Through our ignorance and lack of viewpoint we divide this common home, we divide the members of this family into various races, we divide religion into different sects and then with those suppositional division we wage war against one another; we shed one another’s blood and we pillage one another’s possessions. Is not this unpardonable ignorance? Is this not the height of injustice? – Abdu’l-Baha, Divine Philosophy, p. 178.
A couple of weeks ago, on a cold day in a Fourth District park in Cleveland, Ohio, a 12-year-old boy and a 26-year-old police officer had a very short but very fatal encounter.
Someone saw Tamir Rice, an African-American boy playing with an Airsoft toy gun, and called 911. “A man pointing a gun at people in a park,” the caller said, “but the gun’s probably fake.” The gun, a replica pistol, was missing the telltale orange safety cap that identified it as a toy. The “man” was a boy.
Timothy Loehmann, a young rookie on the Cleveland police force, responded to the call. In the surveillance video, you can see the police car pull up in front of Tamir. Officer Loehmann exits the passenger side of the cruiser. Then, in just a few seconds, Timothy shoots Tamir.
He died the next day.
A long litany of similar tragedies has recently enraged much of the American populace. The names of the victims—Michael Brown, Eric Garner, Rumain Brisbon, VonDerrit Myers, Jr., Roshad McIntosh, Akai Gurley—keep piling up. If you add the names of people like Trayvon Martin, the unarmed teenager shot and killed by a neighborhood watch volunteer in Florida, the list grows even longer. If you expand the list to include the global toll of race-related tragedies, it becomes massive.
In America, the nationwide protests which have resulted, in some profound ways, aren’t only about the tragic, painful and completely avoidable endings these young men had to face. In one way, the outrage at their needless deaths transcends death itself. In a broader sense, the anger and outrage is about justice, about moral repulsion over systemic bias, racism and injustice.
Simply, African-American families and communities see the devastating consequences as their children, teenagers and young men are killed. Then they consistently suffer from the aftershock when mostly-white review panels or grand juries or political bodies fail to hold their killers accountable, or even allow them to be tried. This enormous injustice feels, to the African-American community, like a wholesale continuation of the treatment they’ve received since they were brought to America in chains.
It feels, in short, like a black life has less importance than a white life.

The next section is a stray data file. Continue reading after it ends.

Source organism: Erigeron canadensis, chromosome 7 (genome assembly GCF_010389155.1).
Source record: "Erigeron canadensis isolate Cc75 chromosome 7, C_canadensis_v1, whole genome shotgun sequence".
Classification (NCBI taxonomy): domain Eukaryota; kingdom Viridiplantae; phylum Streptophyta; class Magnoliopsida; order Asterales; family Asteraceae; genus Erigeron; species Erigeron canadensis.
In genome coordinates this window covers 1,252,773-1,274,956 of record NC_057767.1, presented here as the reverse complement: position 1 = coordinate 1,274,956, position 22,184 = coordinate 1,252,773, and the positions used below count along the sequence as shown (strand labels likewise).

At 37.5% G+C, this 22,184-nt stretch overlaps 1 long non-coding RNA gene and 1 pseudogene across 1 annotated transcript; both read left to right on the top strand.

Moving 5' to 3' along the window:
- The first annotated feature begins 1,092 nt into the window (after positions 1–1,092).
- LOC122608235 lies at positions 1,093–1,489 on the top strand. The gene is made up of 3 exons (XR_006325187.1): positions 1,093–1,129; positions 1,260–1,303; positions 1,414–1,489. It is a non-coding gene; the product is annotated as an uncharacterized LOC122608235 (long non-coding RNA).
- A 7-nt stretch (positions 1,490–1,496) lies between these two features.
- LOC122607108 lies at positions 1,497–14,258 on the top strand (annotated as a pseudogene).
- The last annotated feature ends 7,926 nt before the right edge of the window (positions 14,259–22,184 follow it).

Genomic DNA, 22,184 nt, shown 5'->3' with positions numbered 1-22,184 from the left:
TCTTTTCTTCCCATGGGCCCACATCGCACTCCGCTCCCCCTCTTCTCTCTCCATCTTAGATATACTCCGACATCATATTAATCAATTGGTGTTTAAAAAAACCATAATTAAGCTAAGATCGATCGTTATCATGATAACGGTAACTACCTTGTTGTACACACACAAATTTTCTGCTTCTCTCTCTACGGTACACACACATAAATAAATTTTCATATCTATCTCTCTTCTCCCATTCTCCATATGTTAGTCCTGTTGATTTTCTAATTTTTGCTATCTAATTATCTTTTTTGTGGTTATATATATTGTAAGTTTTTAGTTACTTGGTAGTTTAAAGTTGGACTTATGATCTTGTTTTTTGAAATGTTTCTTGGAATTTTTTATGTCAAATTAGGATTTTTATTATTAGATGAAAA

But often, people who trust America’s justice system to treat them fairly have a hard time understanding that point of view.
Instead, they tend to believe that the police and the courts and the prisons only do what they have to do; that these “incidents” represent individual mishaps rather than a consistent pattern of race-based, officially-sanctioned violence; that criminals get what they deserve; that despite a few exceptions justice is generally served. “Sure,” I heard one white man say a few weeks ago, “the system makes mistakes–but it’s usually fair.” He might not feel that way, I said, if he or his family had ever suffered from some gross personal injustice perpetrated by the justice system itself.
As a result of this huge racial divergence of experience and opinion, a great gulf has developed, with radically different perspectives, feelings and emotions on either side.
In this series of essays about race and fear, we’ll do our best to span that great gulf. We’ll attempt to look beyond the rhetoric, the rage and the rioting over these issues, and objectively consider the root causes. We’ll try to inspect the issues from each side of the fence; we’ll examine the statistics to see if we can find a reasonable way to rationally discuss their ramifications; and we’ll explore how the Baha’i teachings on race and racial unity ask us to deal, both socially and spiritually, with such a vital and challenging issue:
This question of the union of the white and the black is very important for if it is not realized, erelong great difficulties will arise and harmful results will follow … enmity will be increased day by day and the final result will be hardship and may end in bloodshed. – Abdu’l-Baha, quoted in Shoghi Effendi’s The Advent of Divine Justice, p. 33.
Fueled by a complex array of societal pressures, racial hatreds are the fruits of ignorance, of stereotypic misconceptions, of the human tendency to elevate one’s group to a position of superiority over others and of the absence of spiritual values. In the Baha’i view, the blatantly false and misguided premises upon which racism rests must be countered by the truth: that all human beings belong to a single human family, the human race, a family united biologically, socially, and spiritually, while displaying, to the enrichment of the entire planet a limitless variety of secondary physical characteristics. If every person is led to perceive this truth and to welcome those of another skin color as members of his own spiritual family, racism will find a receptive home nowhere and will evaporate of its own accord. It is therefore essential to educate every individual, but especially young children, in the truth of the unity of the human race, a truth confirmed by all the human sciences. – Combating Racism, The Baha’i International Community, August 1988.